I was teaching a class last week that introduced the attendees to a BPM tool. Since this particular BPM environment leverages the use of OO paradigms, basing the organization of its rules and workflow on classes, it is central to the tool’s operation to have an understanding of Object Oriented Design (OOD). When I teach this course I always spend a day covering OO terminology and concepts. This gives the class a common basis to proceed as we learn how to navigate, design, build and test within the BPM tool.
At one point during the week we were discussing an example of some code within the BPM tool that included a variable whose declaration (type) was an interface and whose definition, obviously, was a class. Although not key to the example, I pointed out the use of the interface declaration as a reminder regarding good practices, noting that developers should always “program to the interface”.
I continued on but a student’s raised hand caught my eye. The individual asked me to repeat and elaborate on what I had mentioned. Although we had spent a day discussing OOD, it occurred to me that I may not have used that expression before. Even though we had discussed interfaces, heterogeneous collections, Liskov’s Substitution Principle, and so forth, apparently I had not effectively stressed the relationship to using interfaces as data types in order to decouple our code from implementation.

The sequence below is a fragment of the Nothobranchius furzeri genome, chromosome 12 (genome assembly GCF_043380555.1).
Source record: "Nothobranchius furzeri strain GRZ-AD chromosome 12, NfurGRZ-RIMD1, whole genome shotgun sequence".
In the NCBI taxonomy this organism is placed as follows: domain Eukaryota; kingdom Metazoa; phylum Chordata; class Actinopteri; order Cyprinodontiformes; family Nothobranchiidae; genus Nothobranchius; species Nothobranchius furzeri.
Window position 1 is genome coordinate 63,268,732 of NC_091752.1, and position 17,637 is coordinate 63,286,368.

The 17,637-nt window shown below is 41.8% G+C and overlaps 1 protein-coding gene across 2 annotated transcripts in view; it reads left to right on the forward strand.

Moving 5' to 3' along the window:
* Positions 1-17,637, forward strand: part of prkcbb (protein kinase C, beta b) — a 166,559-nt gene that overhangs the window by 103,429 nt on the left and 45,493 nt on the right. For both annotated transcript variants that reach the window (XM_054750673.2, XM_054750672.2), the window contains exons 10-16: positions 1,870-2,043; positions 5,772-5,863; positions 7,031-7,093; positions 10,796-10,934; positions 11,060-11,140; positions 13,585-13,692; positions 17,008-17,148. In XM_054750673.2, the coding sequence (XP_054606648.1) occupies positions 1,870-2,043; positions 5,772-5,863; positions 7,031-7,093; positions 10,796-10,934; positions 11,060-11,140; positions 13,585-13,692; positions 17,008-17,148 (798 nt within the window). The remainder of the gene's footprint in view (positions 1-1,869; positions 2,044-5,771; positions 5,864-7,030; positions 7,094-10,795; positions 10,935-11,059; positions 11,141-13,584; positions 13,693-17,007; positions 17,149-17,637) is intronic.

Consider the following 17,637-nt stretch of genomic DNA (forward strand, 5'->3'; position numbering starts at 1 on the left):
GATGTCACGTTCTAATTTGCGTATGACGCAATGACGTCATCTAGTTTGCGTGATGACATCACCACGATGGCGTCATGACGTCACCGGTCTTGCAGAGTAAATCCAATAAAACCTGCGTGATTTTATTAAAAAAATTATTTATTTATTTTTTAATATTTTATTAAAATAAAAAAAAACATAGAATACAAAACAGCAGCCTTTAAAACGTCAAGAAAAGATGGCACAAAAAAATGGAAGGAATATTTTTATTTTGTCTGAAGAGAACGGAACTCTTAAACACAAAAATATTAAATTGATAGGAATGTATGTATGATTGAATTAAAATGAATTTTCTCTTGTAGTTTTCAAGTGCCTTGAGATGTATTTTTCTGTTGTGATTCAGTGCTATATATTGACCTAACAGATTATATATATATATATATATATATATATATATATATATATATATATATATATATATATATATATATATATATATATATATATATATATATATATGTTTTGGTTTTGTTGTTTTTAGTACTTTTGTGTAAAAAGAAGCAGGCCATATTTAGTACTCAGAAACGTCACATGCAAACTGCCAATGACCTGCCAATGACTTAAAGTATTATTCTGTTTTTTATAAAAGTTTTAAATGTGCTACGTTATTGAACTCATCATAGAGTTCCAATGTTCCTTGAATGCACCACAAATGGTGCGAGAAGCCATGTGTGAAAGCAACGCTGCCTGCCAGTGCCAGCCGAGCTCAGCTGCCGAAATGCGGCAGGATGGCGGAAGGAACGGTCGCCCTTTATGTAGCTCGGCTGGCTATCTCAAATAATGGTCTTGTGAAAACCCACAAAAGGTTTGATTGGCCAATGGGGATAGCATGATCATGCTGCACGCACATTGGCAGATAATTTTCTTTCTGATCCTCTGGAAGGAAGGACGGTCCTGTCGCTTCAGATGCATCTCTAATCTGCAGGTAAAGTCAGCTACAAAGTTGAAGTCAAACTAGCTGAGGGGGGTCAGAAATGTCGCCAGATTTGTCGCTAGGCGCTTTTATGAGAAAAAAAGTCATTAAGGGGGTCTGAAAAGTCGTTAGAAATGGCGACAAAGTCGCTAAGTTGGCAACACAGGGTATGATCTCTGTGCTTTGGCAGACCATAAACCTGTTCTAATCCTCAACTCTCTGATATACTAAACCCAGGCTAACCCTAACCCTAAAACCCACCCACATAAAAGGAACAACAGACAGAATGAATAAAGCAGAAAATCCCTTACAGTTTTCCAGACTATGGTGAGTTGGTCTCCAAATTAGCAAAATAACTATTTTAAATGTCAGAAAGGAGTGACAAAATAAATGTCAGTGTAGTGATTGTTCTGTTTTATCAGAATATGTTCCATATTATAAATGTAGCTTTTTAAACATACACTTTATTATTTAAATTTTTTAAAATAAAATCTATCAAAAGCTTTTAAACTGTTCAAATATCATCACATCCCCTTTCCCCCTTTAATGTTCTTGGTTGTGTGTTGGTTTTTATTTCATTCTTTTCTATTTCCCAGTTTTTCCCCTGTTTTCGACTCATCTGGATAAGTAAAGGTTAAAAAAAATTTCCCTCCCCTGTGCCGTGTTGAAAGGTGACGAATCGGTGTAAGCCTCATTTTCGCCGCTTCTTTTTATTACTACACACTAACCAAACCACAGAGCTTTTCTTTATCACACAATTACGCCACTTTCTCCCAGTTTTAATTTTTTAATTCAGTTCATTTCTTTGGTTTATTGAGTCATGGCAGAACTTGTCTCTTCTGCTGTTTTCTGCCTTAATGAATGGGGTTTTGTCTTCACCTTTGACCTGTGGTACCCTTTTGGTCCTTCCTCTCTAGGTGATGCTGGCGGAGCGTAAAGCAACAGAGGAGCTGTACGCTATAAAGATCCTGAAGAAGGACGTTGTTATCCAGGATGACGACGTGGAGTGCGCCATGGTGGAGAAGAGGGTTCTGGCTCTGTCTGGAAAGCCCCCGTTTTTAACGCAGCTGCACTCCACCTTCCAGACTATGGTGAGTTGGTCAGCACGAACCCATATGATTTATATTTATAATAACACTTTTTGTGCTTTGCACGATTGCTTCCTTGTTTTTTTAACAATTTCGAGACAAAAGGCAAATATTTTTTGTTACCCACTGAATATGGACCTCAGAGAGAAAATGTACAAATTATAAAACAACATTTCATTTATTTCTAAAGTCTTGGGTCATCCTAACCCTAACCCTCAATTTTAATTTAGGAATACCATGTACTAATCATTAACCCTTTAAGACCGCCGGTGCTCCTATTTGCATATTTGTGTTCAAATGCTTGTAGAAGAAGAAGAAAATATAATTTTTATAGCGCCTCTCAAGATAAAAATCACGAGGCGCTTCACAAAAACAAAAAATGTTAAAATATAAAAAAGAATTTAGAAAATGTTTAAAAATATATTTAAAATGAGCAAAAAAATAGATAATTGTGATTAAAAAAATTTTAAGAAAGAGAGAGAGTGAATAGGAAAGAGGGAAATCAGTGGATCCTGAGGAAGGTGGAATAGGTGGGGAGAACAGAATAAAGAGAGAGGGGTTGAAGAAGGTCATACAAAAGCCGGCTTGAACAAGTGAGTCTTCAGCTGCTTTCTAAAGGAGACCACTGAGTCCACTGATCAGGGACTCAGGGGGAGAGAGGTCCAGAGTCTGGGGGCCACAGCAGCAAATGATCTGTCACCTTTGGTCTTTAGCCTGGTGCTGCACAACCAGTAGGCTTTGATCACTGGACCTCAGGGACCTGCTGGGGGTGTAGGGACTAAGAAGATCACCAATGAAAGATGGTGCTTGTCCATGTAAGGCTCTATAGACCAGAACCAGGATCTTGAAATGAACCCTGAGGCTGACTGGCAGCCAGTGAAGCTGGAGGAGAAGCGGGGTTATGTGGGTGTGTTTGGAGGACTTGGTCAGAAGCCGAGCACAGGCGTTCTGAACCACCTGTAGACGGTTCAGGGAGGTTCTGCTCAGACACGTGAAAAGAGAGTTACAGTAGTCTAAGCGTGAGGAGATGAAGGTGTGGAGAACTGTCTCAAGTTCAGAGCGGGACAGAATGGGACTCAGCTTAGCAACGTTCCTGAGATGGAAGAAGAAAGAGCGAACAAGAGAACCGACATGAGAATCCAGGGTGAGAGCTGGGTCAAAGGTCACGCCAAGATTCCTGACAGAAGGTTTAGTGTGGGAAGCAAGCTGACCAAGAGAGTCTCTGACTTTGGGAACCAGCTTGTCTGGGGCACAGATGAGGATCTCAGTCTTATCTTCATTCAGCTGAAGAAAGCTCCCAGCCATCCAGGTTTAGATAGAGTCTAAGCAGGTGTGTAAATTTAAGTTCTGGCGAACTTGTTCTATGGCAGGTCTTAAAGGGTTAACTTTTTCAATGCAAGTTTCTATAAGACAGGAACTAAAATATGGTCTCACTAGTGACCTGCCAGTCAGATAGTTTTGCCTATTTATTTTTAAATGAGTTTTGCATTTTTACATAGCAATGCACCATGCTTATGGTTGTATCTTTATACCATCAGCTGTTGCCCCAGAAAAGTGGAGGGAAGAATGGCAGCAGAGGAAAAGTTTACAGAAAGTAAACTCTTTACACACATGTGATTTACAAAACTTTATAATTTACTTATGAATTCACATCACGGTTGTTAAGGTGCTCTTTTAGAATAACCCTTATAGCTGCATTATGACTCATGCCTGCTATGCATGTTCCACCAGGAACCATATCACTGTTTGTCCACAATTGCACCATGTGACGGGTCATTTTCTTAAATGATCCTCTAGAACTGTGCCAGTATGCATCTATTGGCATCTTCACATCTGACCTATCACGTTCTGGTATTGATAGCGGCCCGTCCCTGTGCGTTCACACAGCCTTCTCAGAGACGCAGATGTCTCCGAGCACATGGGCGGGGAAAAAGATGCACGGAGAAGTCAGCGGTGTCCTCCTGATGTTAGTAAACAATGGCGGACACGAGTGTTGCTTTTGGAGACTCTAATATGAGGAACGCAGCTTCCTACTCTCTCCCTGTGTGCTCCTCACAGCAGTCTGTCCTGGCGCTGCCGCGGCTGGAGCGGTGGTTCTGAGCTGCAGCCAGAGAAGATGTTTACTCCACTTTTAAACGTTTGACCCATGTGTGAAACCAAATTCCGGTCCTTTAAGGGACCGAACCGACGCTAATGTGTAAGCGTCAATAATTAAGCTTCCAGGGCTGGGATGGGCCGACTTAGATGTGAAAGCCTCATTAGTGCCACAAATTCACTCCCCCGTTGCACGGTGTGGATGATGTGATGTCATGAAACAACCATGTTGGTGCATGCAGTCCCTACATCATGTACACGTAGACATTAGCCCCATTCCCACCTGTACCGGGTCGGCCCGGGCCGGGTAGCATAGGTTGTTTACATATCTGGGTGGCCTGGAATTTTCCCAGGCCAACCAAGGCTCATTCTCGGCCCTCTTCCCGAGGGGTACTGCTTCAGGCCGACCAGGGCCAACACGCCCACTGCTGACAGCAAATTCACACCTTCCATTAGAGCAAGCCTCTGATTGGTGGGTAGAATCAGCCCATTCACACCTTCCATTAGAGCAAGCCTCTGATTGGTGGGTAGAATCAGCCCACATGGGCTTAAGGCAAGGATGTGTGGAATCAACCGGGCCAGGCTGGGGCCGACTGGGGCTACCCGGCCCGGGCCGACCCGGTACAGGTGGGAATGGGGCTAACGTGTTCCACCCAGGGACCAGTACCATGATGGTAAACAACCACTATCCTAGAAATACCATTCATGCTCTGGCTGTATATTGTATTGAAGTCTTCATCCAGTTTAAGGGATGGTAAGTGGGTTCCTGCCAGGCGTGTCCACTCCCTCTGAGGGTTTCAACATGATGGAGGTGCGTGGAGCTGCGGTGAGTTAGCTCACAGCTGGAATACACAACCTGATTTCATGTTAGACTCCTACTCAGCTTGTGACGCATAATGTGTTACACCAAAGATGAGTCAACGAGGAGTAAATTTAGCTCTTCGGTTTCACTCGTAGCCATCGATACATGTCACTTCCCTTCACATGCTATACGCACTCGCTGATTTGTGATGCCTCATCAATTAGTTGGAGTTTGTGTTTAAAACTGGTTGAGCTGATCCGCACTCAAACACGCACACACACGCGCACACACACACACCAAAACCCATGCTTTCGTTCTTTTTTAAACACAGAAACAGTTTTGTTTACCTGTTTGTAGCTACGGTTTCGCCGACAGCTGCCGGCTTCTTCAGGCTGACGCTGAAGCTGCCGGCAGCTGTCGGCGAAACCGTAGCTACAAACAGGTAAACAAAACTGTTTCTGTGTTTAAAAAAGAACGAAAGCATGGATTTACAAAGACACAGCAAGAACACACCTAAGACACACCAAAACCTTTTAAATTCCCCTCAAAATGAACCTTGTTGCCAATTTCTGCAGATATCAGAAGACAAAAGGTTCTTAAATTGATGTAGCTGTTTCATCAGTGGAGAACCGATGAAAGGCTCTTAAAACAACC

As we discussed the value of using interfaces as our data types the students caught on and were able to describe the advantages of this “rule”. Certainly Spring developers are familiar with the concept since Inversion of Control (IoC) is specifically used to decouple our code from other implementations.
Developers should favor the use of interfaces for data types rather than the implementation type even if it is not clear that another implementation will ever be leveraged or created. The practice of coding to interfaces will aid in consistently decoupling modules. The approach simplifies refactoring and allows for much more flexibility in future releases.